If you can get over the cringe-inducing setup, the film picks up upon arrival to the house, mainly because the girls actually have something to do other than giggle. The train ride to the house does begin the idea of the girl’s seeing their lives as a movie, starting with Gorgeous giving the story of her aunt’s life as they watch it play out in some otherworldly movie screen. The story of the aunt’s lover and his death in the war overtly connects things back to WWII and the dropping of the atomic bomb. The death of countless men left unmarried women the world over, so the eventual reveal of the aunt’s (and the titled house) endgame plays on the fears of a new world with countless young girls uninterested in marriage, as well as typical feminine competition for the men remaining in the country.

In a rather backhanded way, the few men here are played up as uncaring to the girls’ feelings or otherwise inept. One of the girl’s believes a local teacher will save them, and there’s a B-plotline that shows him bumbling around town. By the end, when the girl makes the painful realization he isn’t coming, it not only ties back to the aunt’s loneliness and solitude but also cautions young girls in not taking action to save themselves. Sometimes, ladies, you just can’t rely on a white knight to save you. These moments are great to see in what’s otherwise incomprehensible, but it doesn’t fix the rest of the film.

There are some unsettling individual images of terror, particularly a person’s disembodied head, but the primitive special effects negate any horror to be mined. Even the most neophyte special effects maven will be able to figure out the Disneyland level special effects allowing for individual body parts to appear or disappear. Added to this is how cartoonish everything feels, these moments aren’t necessarily played up to scare or unsettle, and the whole effect leaves you questioning what the point of it is.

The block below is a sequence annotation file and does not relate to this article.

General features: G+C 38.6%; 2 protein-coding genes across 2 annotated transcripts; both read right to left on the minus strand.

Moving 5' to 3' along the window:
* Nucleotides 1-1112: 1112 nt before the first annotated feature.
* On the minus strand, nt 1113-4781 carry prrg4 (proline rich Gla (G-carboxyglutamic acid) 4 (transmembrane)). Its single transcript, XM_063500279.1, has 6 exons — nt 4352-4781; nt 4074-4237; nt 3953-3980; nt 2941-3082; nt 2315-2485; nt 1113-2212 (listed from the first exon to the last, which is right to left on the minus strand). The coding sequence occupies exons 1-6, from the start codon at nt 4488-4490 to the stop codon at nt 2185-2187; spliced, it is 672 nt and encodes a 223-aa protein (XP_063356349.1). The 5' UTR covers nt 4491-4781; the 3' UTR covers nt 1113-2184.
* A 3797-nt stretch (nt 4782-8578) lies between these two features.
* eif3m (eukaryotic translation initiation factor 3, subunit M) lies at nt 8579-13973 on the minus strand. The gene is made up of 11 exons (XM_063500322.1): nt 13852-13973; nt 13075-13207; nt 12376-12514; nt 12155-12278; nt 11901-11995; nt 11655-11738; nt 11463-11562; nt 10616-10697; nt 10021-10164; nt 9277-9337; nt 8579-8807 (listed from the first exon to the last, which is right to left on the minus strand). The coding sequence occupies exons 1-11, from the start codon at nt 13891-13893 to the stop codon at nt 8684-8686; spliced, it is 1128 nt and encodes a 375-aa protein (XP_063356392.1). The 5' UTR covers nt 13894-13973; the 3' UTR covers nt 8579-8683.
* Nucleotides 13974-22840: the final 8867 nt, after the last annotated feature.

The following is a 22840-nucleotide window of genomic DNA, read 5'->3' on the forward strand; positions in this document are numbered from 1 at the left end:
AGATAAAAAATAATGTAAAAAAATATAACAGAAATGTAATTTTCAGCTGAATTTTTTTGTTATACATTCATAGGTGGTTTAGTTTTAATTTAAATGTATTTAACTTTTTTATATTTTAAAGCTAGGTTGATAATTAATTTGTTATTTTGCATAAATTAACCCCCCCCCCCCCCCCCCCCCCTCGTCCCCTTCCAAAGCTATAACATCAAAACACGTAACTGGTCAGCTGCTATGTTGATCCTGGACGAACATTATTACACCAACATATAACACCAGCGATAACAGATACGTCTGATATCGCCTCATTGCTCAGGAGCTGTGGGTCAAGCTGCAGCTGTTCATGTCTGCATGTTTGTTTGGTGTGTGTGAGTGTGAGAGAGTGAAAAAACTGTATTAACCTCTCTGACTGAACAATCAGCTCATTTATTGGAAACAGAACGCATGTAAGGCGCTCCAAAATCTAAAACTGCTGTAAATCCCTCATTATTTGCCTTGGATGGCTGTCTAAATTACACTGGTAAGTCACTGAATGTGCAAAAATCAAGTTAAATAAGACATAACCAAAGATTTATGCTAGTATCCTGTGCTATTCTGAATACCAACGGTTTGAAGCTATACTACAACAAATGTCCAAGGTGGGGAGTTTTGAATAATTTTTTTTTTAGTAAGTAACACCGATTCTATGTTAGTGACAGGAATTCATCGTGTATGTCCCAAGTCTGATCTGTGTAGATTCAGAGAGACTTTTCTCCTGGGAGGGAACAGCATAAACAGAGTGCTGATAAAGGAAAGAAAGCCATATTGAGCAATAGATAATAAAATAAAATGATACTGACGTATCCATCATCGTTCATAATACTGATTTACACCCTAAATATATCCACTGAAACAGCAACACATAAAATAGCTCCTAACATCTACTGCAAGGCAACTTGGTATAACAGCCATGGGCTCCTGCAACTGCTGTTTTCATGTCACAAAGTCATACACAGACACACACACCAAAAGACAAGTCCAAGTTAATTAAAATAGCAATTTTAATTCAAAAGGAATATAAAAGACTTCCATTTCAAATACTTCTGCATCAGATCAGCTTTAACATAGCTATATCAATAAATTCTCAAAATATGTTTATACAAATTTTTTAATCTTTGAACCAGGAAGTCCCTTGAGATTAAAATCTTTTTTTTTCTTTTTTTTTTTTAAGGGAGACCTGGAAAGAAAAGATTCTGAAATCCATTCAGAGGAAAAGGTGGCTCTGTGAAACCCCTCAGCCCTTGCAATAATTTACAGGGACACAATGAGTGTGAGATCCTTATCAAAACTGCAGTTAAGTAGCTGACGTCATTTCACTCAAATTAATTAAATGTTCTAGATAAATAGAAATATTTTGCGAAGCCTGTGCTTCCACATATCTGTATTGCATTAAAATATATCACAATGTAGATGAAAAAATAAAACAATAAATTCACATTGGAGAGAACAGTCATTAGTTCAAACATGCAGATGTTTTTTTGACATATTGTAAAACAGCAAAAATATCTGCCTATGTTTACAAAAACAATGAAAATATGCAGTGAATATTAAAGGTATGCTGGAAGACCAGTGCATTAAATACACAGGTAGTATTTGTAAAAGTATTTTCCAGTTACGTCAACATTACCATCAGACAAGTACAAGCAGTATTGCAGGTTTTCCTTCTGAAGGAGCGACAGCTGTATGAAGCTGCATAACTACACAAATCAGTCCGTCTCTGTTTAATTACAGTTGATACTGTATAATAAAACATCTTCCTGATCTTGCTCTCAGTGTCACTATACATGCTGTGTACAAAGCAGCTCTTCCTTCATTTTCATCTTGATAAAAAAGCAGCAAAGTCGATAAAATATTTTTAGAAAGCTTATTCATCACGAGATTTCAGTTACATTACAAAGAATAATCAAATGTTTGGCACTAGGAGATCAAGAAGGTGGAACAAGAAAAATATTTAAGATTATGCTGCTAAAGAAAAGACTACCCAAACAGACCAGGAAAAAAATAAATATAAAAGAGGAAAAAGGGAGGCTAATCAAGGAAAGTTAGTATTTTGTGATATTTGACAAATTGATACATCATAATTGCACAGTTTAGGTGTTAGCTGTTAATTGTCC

Maybe I need more experience with Japanese cinema to derive anything out of House. Or maybe I needed to be on some serious psychotropics. In the end, this is a quick breeze with some interesting themes and compositions, but the nonsensical plot, barrage of effects and frames, and sitcom level treatment, keeps the film from going anywhere of substance or interest.

Ronnie Rating:

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House (English Subtitled)

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House (The Criterion Collection)

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House (The Criterion Collection) [Blu-ray]

Kristen Lopez View All

A freelance film critic whose work fuels the Rotten Tomatoes meter. I've been published on The Hollywood Reporter, Remezcla, and The Daily Beast. I've been featured in the L.A. Times. I currently run two podcasts, Citizen Dame and Ticklish Business.

6 thoughts on “House (1977) Leave a comment

  1. Well I’m happy that you at least saw it. Good job at pointing out all the WWII things with bombings and women being left alone. I never got much of a historical content, when watching it the first few times.

    • Haha, well I hope I was able to find a bit of logic in there what with the WWII connections and all. I’m all for weird (I love Eraserhead!), but this just wasn’t working for me. Thanks for reading though!